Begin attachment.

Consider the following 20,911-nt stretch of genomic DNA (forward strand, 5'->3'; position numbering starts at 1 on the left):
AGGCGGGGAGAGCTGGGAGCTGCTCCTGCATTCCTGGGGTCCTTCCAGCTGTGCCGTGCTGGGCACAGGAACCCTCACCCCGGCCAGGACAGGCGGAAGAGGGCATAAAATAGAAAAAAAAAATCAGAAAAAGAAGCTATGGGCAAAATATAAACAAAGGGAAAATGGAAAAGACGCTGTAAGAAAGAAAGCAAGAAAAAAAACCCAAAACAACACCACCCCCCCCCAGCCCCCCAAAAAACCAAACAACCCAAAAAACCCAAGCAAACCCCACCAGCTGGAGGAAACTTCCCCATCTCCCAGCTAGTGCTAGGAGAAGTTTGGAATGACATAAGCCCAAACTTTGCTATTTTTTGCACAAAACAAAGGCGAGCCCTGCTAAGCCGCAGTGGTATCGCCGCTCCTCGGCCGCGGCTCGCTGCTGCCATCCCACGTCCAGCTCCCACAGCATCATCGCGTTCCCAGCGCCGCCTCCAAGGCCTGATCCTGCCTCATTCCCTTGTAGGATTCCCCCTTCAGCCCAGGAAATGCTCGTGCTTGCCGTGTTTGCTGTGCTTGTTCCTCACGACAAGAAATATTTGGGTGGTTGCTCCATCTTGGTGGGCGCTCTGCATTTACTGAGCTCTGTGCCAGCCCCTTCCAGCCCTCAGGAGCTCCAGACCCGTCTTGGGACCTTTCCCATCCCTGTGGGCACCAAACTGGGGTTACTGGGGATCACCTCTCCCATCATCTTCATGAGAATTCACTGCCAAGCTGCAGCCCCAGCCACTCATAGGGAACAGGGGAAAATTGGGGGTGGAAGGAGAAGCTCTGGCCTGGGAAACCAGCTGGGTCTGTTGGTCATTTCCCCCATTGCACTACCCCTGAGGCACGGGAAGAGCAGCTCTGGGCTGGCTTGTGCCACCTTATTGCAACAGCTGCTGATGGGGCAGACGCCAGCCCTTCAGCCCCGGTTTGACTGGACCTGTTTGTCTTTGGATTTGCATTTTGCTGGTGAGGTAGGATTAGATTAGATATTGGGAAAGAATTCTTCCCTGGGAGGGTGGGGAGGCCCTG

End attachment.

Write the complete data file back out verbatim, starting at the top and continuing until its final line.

Consider the following 20,911-nt stretch of genomic DNA (forward strand, 5'->3'; position numbering starts at 1 on the left):
AGGCGGGGAGAGCTGGGAGCTGCTCCTGCATTCCTGGGGTCCTTCCAGCTGTGCCGTGCTGGGCACAGGAACCCTCACCCCGGCCAGGACAGGCGGAAGAGGGCATAAAATAGAAAAAAAAAATCAGAAAAAGAAGCTATGGGCAAAATATAAACAAAGGGAAAATGGAAAAGACGCTGTAAGAAAGAAAGCAAGAAAAAAAACCCAAAACAACACCACCCCCCCCCAGCCCCCCAAAAAACCAAACAACCCAAAAAACCCAAGCAAACCCCACCAGCTGGAGGAAACTTCCCCATCTCCCAGCTAGTGCTAGGAGAAGTTTGGAATGACATAAGCCCAAACTTTGCTATTTTTTGCACAAAACAAAGGCGAGCCCTGCTAAGCCGCAGTGGTATCGCCGCTCCTCGGCCGCGGCTCGCTGCTGCCATCCCACGTCCAGCTCCCACAGCATCATCGCGTTCCCAGCGCCGCCTCCAAGGCCTGATCCTGCCTCATTCCCTTGTAGGATTCCCCCTTCAGCCCAGGAAATGCTCGTGCTTGCCGTGTTTGCTGTGCTTGTTCCTCACGACAAGAAATATTTGGGTGGTTGCTCCATCTTGGTGGGCGCTCTGCATTTACTGAGCTCTGTGCCAGCCCCTTCCAGCCCTCAGGAGCTCCAGACCCGTCTTGGGACCTTTCCCATCCCTGTGGGCACCAAACTGGGGTTACTGGGGATCACCTCTCCCATCATCTTCATGAGAATTCACTGCCAAGCTGCAGCCCCAGCCACTCATAGGGAACAGGGGAAAATTGGGGGTGGAAGGAGAAGCTCTGGCCTGGGAAACCAGCTGGGTCTGTTGGTCATTTCCCCCATTGCACTACCCCTGAGGCACGGGAAGAGCAGCTCTGGGCTGGCTTGTGCCACCTTATTGCAACAGCTGCTGATGGGGCAGACGCCAGCCCTTCAGCCCCGGTTTGACTGGACCTGTTTGTCTTTGGATTTGCATTTTGCTGGTGAGGTAGGATTAGATTAGATATTGGGAAAGAATTCTTCCCTGGGAGGGTGGGGAGGCCCTG